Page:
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VitKguidelines

VitKguidelines

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Published by Mayer Rosenberg

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Published by: Mayer Rosenberg on Feb 22, 2008
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06/16/2009

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Guidelines for the Administration of Vitamin K
Drug Information Center
C-113 Chandler Medical Center, (859) 323-5320
 
Introduction
In 2001, the American College of Chest Physicians (ACCP) Task Force on Antithrombotic Therapy published theproceedings of their Sixth Consensus Conference on antithrombotic therapy. These recommendations, publishedin
CHEST 
, address the management of patients receiving oral anticoagulation therapy.Warfarin-associated coagulopathy, or excessive prolongation of the INR, places patients at an increased risk forsevere bleeding complications. In addition, therapeutic INRs (usually values of 2-3) place patients at an increasedrisk for bleeding during invasive procedures. The
CHEST 
Guidelines outline specific recommendations for themanagement of supratherapeutic INRs and for reversal of anticoagulation for invasive procedures. Theserecommendations are summarized in Table 1.
WHAT’S THE PROBLEM? 
Complications associated with vitamin K
1
:
 
Subcutaneous:
response to vitamin K
1
may be unpredictable and delayed, allowing the patient to remain at anincreased risk for bleeding.
 
High Doses:
(via any route) can result in overcorrection of the INR with a subsequent increase in clotting risk,and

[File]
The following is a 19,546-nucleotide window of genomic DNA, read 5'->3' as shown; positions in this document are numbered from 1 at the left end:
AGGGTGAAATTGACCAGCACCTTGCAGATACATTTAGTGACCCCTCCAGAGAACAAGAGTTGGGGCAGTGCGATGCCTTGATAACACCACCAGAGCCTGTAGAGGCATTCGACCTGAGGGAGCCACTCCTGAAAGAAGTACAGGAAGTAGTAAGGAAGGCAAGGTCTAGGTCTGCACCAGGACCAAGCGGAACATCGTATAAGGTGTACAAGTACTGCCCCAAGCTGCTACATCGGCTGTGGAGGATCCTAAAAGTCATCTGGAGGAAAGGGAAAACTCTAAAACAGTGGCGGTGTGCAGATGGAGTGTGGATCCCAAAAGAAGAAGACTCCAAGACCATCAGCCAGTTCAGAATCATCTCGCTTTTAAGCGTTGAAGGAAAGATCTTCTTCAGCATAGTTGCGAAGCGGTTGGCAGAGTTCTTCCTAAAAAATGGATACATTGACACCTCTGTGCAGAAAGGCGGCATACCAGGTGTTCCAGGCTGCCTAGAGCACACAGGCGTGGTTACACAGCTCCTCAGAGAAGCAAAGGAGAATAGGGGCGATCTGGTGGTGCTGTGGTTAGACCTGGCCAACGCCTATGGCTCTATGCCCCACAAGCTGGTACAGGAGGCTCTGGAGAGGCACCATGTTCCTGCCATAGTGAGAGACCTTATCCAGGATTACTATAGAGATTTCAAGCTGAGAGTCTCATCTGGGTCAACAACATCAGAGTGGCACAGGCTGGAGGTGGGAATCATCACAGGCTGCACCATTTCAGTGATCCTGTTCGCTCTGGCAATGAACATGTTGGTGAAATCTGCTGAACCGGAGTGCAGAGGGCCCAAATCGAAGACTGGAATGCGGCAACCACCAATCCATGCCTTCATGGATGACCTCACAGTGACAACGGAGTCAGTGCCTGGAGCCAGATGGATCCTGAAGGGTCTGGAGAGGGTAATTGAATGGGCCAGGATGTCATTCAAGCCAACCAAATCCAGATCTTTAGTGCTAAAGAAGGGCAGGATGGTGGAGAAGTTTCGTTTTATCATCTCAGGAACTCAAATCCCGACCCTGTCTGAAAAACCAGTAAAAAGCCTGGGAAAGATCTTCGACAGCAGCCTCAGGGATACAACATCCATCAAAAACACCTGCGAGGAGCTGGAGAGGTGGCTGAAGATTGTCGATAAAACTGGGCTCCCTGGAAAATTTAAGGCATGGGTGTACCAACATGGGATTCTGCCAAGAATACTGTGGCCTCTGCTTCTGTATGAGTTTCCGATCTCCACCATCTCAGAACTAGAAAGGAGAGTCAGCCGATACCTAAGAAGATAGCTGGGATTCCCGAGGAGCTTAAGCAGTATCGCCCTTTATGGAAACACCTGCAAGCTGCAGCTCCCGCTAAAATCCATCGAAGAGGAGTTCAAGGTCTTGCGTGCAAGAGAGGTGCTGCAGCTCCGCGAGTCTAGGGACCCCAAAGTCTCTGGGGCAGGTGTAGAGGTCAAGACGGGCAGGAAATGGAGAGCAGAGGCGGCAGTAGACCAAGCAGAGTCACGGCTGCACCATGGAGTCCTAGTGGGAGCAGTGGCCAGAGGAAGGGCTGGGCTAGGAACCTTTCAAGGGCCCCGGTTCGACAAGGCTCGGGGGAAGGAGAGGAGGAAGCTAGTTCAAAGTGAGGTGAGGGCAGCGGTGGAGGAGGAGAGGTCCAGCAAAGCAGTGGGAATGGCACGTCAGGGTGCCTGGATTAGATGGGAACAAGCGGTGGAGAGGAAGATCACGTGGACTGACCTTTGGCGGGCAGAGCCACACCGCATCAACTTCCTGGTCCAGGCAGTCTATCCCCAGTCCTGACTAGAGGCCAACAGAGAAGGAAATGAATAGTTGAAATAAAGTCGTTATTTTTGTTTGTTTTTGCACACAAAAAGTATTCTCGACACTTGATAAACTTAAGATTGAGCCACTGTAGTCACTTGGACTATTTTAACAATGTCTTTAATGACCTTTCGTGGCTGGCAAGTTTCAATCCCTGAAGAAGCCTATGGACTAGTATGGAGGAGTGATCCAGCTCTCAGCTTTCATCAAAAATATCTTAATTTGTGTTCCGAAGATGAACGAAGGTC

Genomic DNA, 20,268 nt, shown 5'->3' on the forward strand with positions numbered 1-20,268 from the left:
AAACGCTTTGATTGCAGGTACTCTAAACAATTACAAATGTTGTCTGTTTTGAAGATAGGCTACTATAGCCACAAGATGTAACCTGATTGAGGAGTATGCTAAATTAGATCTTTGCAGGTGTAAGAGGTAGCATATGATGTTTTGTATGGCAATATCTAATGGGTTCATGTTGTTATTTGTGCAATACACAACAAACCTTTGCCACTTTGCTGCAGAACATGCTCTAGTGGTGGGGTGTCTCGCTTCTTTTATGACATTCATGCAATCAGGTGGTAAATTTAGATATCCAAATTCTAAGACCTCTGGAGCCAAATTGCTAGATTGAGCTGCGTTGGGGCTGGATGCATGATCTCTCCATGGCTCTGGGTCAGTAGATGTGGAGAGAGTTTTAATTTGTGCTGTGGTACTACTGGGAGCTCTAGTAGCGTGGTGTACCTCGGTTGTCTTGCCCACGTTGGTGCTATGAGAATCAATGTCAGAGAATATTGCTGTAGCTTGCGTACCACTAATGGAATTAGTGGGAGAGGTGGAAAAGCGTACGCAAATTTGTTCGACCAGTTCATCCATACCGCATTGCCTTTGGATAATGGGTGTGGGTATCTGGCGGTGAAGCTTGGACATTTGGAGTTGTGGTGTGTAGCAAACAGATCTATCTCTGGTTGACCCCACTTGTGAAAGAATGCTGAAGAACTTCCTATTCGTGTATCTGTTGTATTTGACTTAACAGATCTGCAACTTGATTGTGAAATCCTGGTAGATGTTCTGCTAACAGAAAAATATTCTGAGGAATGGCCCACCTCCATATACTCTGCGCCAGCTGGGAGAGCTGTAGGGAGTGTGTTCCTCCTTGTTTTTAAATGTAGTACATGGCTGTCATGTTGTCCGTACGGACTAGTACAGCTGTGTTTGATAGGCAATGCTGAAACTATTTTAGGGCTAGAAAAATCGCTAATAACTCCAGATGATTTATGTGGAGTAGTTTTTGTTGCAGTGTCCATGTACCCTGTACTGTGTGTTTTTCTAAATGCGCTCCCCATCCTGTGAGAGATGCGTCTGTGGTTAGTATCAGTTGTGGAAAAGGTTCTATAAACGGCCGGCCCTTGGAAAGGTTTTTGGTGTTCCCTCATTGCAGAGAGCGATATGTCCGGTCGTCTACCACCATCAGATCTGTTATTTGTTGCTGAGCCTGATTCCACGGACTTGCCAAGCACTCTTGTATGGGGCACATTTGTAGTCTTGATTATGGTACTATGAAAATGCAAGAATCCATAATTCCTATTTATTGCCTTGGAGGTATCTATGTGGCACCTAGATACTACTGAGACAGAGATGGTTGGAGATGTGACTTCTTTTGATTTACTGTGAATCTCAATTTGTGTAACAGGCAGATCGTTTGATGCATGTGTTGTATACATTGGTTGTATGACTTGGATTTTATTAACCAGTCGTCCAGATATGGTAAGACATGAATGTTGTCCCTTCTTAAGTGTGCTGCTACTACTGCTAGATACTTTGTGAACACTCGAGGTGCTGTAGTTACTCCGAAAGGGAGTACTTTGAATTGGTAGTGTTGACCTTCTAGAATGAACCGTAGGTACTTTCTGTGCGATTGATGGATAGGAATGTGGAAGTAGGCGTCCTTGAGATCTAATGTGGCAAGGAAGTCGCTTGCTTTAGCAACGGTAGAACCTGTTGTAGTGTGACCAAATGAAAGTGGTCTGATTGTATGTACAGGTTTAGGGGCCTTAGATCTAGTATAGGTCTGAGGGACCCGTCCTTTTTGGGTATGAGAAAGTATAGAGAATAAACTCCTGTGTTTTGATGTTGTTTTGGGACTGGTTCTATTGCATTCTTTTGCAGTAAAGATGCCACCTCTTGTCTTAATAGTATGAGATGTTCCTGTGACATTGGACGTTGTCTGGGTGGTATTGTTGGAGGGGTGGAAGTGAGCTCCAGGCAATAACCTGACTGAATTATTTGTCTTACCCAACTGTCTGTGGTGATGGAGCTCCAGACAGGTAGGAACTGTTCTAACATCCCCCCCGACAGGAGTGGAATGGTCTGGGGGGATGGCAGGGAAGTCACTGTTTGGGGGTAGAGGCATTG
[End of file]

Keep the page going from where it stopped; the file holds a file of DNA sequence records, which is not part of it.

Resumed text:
warfarin resistance 
for up to a week.
 
Warfarin Resistance 
:
can prolong hospital length of stay (if the patient is receiving a heparin drip) or increasethe number of doses of low molecular weight heparin while waiting for a therapeutic INR on warfarin.
 
Intramuscular:
never shown to be effective; associated with skin lesions and delayed cutaneous reactions (4to 5 days after exposure).
 
Intravenous:
doses of 5-20mg can cause hypersensitivity reactions or anaphylaxis
WHAT SHOULD WE DO? 
 
When INR is <5, holding the warfarin dose is the safest option.
 
Oral vitamin K
1
is the treatment of choice in many cases, especially when the patient is at increased risk forbleeding (
history of bleeding or stroke, or serious comorbid conditions 
).
 
Because of the serious risk of anaphylaxis, the IV route should be reserved for patients who meet criteriaindicated in
CHEST 
Guidelines (see Table 1); it should be diluted (NSS or D5W) and administered at amaximum rate of 1mg/min.
 
Clinicians should become familiar with current recommendations for the administration of vitamin K
1
. Untillarger, randomized trials are conducted, the current
CHEST 
Guidelines are the most widely acceptedrecommendations available.
 
Table 1: Modified ACCP Consensus for Managing Patients with High INR Values
*
 
INR Action / RecommendationGreater than therapeutic,but < 5 with nosignificant bleeding
+
 
Lower warfarin dose,
OR
omit a dose and resume therapy at a lower dose when theINR is within therapeutic range.
5 – 9(No significantbleeding+)
Omit 1 or 2 doses (monitoring INR more frequently), and resume therapy at a lowerdose when INR therapeutic,
OR
Omit a dose and administer vitamin K
1
1.25 to 2.5mg PO if patient at increased risk of bleeding.
5 – 9(Rapid reversal requiredfor urgent surgery)
Administer vitamin K
1
2.5 to 5 mg PO (INR to normalize in 24 hours); If INR still high,administer additional 1.25 to 2.5 mg vitamin K
1
PO.
>9(No significantbleeding+)
Hold warfarin therapy
AND
administer vitamin K
1
3.75 to 5 mg PO (monitor INRmore frequently, and administer additional vitamin K
1
in 24 to 48 hours if necessary);resume therapy at a lower dose when INR therapeutic.
>20OR significant bleeding+
Hold warfarin therapy
AND
administer vitamin K
1
10mg by slow IV
 
infusion(1mg/min); may repeat every 12 hours if needed.(Supplement with fresh plasma, depending on urgency.)

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